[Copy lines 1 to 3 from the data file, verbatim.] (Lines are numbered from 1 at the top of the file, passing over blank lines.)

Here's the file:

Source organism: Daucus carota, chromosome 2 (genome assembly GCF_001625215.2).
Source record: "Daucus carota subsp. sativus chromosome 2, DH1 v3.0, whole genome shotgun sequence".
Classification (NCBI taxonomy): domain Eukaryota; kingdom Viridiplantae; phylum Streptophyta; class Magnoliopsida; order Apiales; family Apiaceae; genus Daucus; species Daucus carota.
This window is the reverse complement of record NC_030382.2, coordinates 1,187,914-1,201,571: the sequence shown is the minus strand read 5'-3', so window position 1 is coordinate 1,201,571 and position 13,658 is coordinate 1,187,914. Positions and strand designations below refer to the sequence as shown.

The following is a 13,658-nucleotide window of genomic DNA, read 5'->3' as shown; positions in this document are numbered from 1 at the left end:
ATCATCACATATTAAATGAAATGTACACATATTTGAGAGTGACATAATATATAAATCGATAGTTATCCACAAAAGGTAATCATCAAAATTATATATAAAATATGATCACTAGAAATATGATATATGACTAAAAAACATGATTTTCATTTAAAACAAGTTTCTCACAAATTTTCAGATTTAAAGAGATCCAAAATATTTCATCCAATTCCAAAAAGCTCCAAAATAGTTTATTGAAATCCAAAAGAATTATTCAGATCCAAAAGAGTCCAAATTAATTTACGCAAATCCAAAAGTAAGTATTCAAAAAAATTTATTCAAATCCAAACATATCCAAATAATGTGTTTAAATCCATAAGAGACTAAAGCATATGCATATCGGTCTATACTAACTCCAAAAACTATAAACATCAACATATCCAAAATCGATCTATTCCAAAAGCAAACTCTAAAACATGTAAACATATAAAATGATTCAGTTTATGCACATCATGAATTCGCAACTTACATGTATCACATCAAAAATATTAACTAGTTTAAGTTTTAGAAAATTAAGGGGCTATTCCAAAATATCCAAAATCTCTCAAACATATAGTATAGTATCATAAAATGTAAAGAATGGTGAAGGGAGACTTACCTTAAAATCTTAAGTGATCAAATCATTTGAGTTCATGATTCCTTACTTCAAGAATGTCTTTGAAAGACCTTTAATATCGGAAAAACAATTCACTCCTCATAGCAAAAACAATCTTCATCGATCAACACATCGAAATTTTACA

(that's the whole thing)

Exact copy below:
Source organism: Daucus carota, chromosome 2 (genome assembly GCF_001625215.2).
Source record: "Daucus carota subsp. sativus chromosome 2, DH1 v3.0, whole genome shotgun sequence".
Classification (NCBI taxonomy): domain Eukaryota; kingdom Viridiplantae; phylum Streptophyta; class Magnoliopsida; order Apiales; family Apiaceae; genus Daucus; species Daucus carota.